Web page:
Re: i[IP] Progress - blood glucose testing
I don't know how you guys remember all these meters' history. I have been
a diabetic for 42 years, used some of the ones you mentioned. Much as it
is interesting to look back at the advances or lack thereof over time, it
really does not matter in the scope of everyday life's struggles and
challenges. Each one of us faces one day at a time. God Bless us all.
On Thu, Jan 9, 2014 at 12:08 PM, Jan H. <email @ redacted> wrote:
> Yerachmiel wrote, in part:
>> The glucometer traces its origin to 1965, when the Ames Company
>> marketed paper strips called Dextrostix <snip>
>> In the mid-1970s, Boehringer Mannheim produced the LifeScan
>> bG, <snip>
>> Ames released its Glucometer in 1975, making glucometer a generic
>> term for blood glucose meters.
> In 1979, the Dextrometer, also from Ames, became the first meter
>> available without a prescription.
> I didn't start testing until 1982 and used Ames' Chemstrip bG strips, and
> cut them in half. We compared the resultant color to the chart on the
> canister, or it could be inserted (whole) into a meter that ins. did not
> pay for, nor the strips. My doctor at the time said, "So what if you read
> it as 200 and it's really 186? You aren't going to do anything about it
> anyway." WRONGO!!! I just can't get that out of my mind. It is ingrained
> within me. I often test at 170+ and do nothing about it. I've been pumping
> 30 years.
> I also used Bayer Visodex, but didn't care for them. However, a young man
> who worked at Bayer (8 mi. away) in that dept. gave my dtr. $800.00 worth
> of them for me to use and I couldn't throw them out. ;-) They went from 20
> - 800 mg/dl. BTW, when I had my 50th DM aniv. BASH (Bawling, Amazement,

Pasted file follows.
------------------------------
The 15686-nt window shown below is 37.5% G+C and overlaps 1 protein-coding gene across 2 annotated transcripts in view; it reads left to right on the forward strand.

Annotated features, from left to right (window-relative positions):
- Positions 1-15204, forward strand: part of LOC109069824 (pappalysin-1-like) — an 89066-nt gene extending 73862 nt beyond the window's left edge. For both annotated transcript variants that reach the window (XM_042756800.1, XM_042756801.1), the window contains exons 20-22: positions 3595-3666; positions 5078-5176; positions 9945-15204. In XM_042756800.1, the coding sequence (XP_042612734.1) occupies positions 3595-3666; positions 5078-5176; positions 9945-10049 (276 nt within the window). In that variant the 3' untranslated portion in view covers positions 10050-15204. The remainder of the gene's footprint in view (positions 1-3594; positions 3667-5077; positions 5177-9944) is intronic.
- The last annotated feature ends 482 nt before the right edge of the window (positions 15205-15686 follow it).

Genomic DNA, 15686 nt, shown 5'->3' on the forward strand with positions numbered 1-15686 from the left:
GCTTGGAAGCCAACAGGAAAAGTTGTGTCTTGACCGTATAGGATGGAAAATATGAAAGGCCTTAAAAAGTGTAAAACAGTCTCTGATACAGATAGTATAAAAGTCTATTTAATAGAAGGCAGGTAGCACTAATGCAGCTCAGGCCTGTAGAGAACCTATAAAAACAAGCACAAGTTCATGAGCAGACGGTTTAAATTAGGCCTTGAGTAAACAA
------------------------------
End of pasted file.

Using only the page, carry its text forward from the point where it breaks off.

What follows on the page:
> Humor) party, Bayer sent me a brand new Clinitest set. Why do they still
> make them. Someone said for underprivileged countries. They are still
> I don't recall how long it was for me to get a meter - probably when ins.
> paid for it and strips. I do know I was in the trial study for Roades (or
> another name?) now ACCU-Chek Roche for their first meter to use for a
> pump. It was about the size of a pc mouse, lighted, and stored 1000 tests
> as well as events. That was around '92. I miss that back light. :-( Thata
> first meter had an inserted strip that was red with a yellow eye on it to
> drop the blood. It was during my *blind times* and I couldn't see to drop
> red blood on that red strip. That was part of my report of the trial. They
> then came up with the blue sippy strips. then they came up with it going in
> sideways on the right, which was inconvenient for lefties and made it in
> the center. Today, many of the dialysis techs who give me blood from my
> lines to test, want to drop the blood onto the strips. NO!
> Jan & Muskers- T-1, 11/5/50, pumping 8/23/83, Dialyzing 7/8/02
> http://tinyurl.com/BooksByJan http://tinyurl.com/evolutionofpumps
> Follow us at https://www.twitter.com/insulinpumpers
> Make a long URL short at http://type1.org
for HELP or to subscribe/unsubscribe/change list versions,
Follow us at https://www.twitter.com/insulinpumpers
Make a long URL short at http://type1.org